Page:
A.K. Reader: “The Universe Is Pregnant with Seeds” (2000)

exopermacultureThis essay was written as an Introduction to the “Resurrection”  theme of the Spring 2000 issue of Crone Chronicles. The human race had just surrendered to the new millennium. An astonishing moment. And that I would rediscover this old essay today, given the ghastly, same-ol’, same-ol’ military strike on Syria last night, feels perfect. While the old world is still bent on destruction, unable to imagine, as (female!) British PM noted, another “practical” solution, we who are alive to the possibilities of each new moment, we who dare to recognize Friday the 13th as a day originally dedicated to the wild fertility of the Goddess, have not forgotten our imaginations. We know that every idea that materializes into form was, until focused on, not even yet a “particle,” but instead dissolved into the continuum, the quantum field wherein an infinity of possibilities can arise. It all depends on where we put our attention, where we choose to focus our energy. For yes, the universe is pregnant with seeds, and we human females who have experienced pregnancy recognize the mysteriously creative primal power that moves through, using our bodies as vessels, on its way to manifestation.

Unlike creation, let’s face it, destruction is boring. Let’s get over it!



CC #42, Spring 2000.

In 1974 I married for the second time. Dick had been my high school boyfriend, and finally, when we were in our early 30s, our dream came true. I was so in love that I even moved back home to marry him. And while our inner life filled my parched heart with joy, the outer life I was expected to lead as his “wife” in that small Idaho town sent my feminist system into shock.

Yet, as alienated as I felt in this suburban environment, I was equally estranged from what seemed to be a new wave of feminism washing up on my shores once a month, through the mail.

My friends Jean and Ruth Mountaingrove had started a magazine, Womanspirit. Each issue was stuffed with articles and poetry on what its female authors called “the goddess,” plus “rituals and ceremonies” linked to menstruation. Even more distasteful to me were the small murky photos of women (some with breasts bared!) out in the woods, or dancing around fires, and line drawings of goddesses and other female figures. To me they either looked like chicken scratches or so curlicued as to be impossibly romantic.

I was a recovering Catholic. I wanted to banish all talk of “God.” Why create another mythical entity to rebel against? Why bring in “goddess”!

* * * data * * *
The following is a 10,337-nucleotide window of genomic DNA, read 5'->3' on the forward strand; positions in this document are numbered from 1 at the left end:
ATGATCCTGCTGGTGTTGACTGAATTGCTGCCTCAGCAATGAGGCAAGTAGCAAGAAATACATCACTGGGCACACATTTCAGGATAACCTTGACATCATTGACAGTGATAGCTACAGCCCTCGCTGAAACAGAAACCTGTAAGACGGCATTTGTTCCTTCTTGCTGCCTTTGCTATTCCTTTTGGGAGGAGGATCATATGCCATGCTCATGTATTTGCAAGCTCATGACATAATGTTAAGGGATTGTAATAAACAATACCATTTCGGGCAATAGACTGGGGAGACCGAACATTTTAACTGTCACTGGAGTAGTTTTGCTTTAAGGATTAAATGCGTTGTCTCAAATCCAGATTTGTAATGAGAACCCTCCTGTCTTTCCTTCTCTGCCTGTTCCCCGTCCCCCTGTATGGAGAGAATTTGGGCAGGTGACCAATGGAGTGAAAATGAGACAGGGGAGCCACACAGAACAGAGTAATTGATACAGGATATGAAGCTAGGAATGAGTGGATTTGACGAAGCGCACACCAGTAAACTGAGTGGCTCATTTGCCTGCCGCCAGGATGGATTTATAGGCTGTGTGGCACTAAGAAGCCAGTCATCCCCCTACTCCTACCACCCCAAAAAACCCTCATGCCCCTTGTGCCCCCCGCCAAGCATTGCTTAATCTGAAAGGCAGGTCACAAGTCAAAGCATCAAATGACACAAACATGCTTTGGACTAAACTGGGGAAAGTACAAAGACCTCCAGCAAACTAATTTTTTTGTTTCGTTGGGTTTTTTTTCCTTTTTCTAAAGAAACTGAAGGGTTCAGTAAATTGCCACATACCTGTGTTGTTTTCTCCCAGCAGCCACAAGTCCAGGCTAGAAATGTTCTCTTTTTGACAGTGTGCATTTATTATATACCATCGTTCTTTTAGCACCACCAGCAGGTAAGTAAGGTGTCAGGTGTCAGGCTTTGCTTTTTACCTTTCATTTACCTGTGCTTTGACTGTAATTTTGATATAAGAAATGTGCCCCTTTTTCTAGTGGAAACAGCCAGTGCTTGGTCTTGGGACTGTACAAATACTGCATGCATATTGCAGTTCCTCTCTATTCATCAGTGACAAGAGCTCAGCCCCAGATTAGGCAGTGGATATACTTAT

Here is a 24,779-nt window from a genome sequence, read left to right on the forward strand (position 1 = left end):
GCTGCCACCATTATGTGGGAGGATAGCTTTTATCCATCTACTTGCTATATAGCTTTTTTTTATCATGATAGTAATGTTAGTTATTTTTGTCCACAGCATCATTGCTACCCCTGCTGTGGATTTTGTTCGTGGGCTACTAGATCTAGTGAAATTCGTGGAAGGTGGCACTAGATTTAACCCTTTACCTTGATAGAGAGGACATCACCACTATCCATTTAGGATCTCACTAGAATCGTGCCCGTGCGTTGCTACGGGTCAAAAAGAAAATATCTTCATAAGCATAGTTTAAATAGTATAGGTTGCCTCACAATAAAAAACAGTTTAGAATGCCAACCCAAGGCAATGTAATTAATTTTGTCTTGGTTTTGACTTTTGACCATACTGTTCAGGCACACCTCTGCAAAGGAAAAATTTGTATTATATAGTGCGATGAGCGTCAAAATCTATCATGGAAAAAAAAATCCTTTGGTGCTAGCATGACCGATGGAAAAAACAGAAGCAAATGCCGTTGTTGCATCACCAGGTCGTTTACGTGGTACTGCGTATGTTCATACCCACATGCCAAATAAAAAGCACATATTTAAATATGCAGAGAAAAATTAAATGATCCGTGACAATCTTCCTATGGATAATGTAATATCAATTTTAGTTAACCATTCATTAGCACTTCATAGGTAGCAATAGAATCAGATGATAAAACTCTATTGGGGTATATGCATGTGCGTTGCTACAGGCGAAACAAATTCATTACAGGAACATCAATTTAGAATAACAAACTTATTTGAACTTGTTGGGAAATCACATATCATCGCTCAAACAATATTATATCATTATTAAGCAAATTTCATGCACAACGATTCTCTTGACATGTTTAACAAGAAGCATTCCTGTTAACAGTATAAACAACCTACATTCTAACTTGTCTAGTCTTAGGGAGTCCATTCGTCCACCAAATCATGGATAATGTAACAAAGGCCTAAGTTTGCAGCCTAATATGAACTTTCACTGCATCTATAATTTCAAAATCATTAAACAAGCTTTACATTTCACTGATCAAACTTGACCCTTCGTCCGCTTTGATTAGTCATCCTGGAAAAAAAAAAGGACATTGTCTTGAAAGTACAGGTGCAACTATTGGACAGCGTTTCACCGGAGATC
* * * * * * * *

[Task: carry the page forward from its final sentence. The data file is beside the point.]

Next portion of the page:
This was my proudly held ideological position.

Closer to home, and hard to admit, I hated to look at female bodies. They were either too soft, too fat, or else skinny, scrawny. In any case, they were way too vulnerable.

Afternoons I would sit there in a big stuffed chair, the drapes drawn over the living room picture window (I wanted to keep my distance from neighbors, too), staring at Womanspirit with contempt and fascination. Why was I even looking at this silly stuff?

And what was I doing in this boring ranch-style house? Cooking. Baking bread. Cleaning. Being called “Mrs.” Running around like a rat in a cage until nightfall, when my new husband would return to once again ignite our special magic.

I was a feminist revolutionary, I thought. And I was rotting away in a small Idaho town which hadn’t changed since I was a child. And yet, so tender was our love that I now winced to recall my decade-long outrage against what I had dismissed as the worthless male half of the species.

I could no longer support that brand of feminism, and I felt superior to this strange new alternative feminism pioneered by Womanspirit.

I was lost and confused, with no focus except for an all-consuming love, and the practice of even that turned out to be short-lived. That marriage, I see now, was a healing interlude, the soul’s gracious gift.

Twenty-five years later, as we enter the new millennium, I edit a magazine in which the heart of the Resurrected Goddess beats like a resonant drum, calling us to share our stories, to discover who we are as women growing older. And in this publication, despite the objections of some readers, we also move beyond the appearance of physical gender to re-member the female principle inside all humanity.

This is a journal in which the female form, female energy and female experience have been documented, explored, contemplated, celebrated, ritualized, ceremonialized — season after season for over ten years now.

So what happened? Did I simply give in? Was it either The Goddess or The Mainstream? Did I see things as so polarized back then that I could only pick one or the other?

Both are true. I gave in, and in so doing, the polarities dissolved.